As several Ironhorse owners have discovered, that really should be the first commandment of Ironhorse ownership.

Why? Think about it for a minute. First, if your friend had a trailer, he/she wouldn’t be borrowing yours. Second, if he/she doesn’t have a trailer, what’s the chance that he/she’s got any idea how to handle yours?

Oh, but your friend has a boat or utility trailer you say. That’s good, as far as it goes. That means he/she probably knows how to hitch and unhitch a trailer and maybe how to back it up. But those skills don’t help much when he/she tries to back an enclosed 8.5 feet wide Ironhorse through an eight foot opening. Nor do they keep him/her from towing your pride and joy through a fast food or bank drive thru. Or even when he/she cuts a corner short and drags it up on a curb and back down again.

Likewise, what’s the chance the borrower knows anything about loading a bike(s) into a trailer with a ride on step off wheel chock(s)? The open “wings” on the front of the wheel chocks that look so inviting from the bottom of the loading ramp are a lot harder to see as you ride into the trailer. And what do you suppose happens if your front tire is so far to one side that you ride up on the end of the wing? Just what you would think. When 500 lbs. comes down on the end of a piece of steel two inches wide and ¼” thick standing at a 45 degree angle from the floor, something has to give. In that case, it is typically the two inch wide and ¼” thick connector between the cradle’s front and rear “wings”–it twists the front “wing” and the connector to the side the tire rode up on.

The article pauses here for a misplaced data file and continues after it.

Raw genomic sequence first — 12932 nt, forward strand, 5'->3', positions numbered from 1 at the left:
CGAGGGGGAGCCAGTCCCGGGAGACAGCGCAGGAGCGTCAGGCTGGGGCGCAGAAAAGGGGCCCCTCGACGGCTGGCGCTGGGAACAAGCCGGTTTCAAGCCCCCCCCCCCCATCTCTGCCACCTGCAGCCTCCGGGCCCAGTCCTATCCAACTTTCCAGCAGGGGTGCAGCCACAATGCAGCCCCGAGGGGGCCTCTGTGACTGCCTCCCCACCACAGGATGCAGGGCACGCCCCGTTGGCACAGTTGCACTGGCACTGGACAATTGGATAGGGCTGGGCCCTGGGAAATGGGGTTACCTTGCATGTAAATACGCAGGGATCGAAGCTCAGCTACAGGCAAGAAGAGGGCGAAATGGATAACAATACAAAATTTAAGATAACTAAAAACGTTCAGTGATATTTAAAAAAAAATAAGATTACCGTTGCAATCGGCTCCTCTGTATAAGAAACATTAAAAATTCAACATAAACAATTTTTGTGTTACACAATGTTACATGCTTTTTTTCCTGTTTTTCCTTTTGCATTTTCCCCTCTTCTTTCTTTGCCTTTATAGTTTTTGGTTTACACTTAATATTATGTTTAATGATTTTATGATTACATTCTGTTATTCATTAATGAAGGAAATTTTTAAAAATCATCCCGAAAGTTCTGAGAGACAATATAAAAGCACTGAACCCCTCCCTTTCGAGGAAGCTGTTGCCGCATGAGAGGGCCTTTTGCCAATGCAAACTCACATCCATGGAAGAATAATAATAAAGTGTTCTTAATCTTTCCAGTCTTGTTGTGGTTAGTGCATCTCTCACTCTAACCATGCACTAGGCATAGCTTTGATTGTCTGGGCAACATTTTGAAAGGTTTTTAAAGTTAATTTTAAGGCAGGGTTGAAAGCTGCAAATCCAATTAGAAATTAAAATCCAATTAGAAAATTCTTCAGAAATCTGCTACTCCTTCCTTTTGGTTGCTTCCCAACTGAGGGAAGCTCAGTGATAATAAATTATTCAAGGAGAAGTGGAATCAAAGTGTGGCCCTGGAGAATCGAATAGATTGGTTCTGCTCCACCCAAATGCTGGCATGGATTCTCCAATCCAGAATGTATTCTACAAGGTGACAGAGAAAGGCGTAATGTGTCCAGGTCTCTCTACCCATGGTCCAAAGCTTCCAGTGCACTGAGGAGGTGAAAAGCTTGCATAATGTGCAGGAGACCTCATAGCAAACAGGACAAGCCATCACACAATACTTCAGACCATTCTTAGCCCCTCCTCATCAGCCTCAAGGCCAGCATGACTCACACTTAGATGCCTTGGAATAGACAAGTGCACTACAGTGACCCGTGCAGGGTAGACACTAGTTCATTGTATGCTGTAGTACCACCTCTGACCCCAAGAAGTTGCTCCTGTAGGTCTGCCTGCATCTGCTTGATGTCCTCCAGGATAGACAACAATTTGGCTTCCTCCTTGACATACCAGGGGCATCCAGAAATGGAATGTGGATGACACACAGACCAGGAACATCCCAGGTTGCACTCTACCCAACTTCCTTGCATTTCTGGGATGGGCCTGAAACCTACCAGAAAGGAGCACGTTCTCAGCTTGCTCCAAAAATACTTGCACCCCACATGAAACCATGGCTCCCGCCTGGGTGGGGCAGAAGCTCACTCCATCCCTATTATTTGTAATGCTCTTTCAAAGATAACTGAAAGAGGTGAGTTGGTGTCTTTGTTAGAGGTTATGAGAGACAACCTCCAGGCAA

That kind of episode leads to some highly strained and sometimes heated conversations. What are you going to say when your buddy brings your trailer back saying that those ride on step off wheel chocks don’t hold the bike up straight like you said they would? Or, better yet, how do you think he/she’s going to react when you tell him/her that it’s going to cost $700 to fix those three inch long scratches and/or gouges in your custom paint job.

But surely these kind of things are highly unusual. Not really. The basic truth is that nobody else will ever value your trailer as highly as you do. Even if they are trailer-proficient, they aren’t going to care for your trailer the way you do.

All in all, it’s pretty simple. If you value your trailer and your friendships, DON’T loan your buddy your Ironhorse.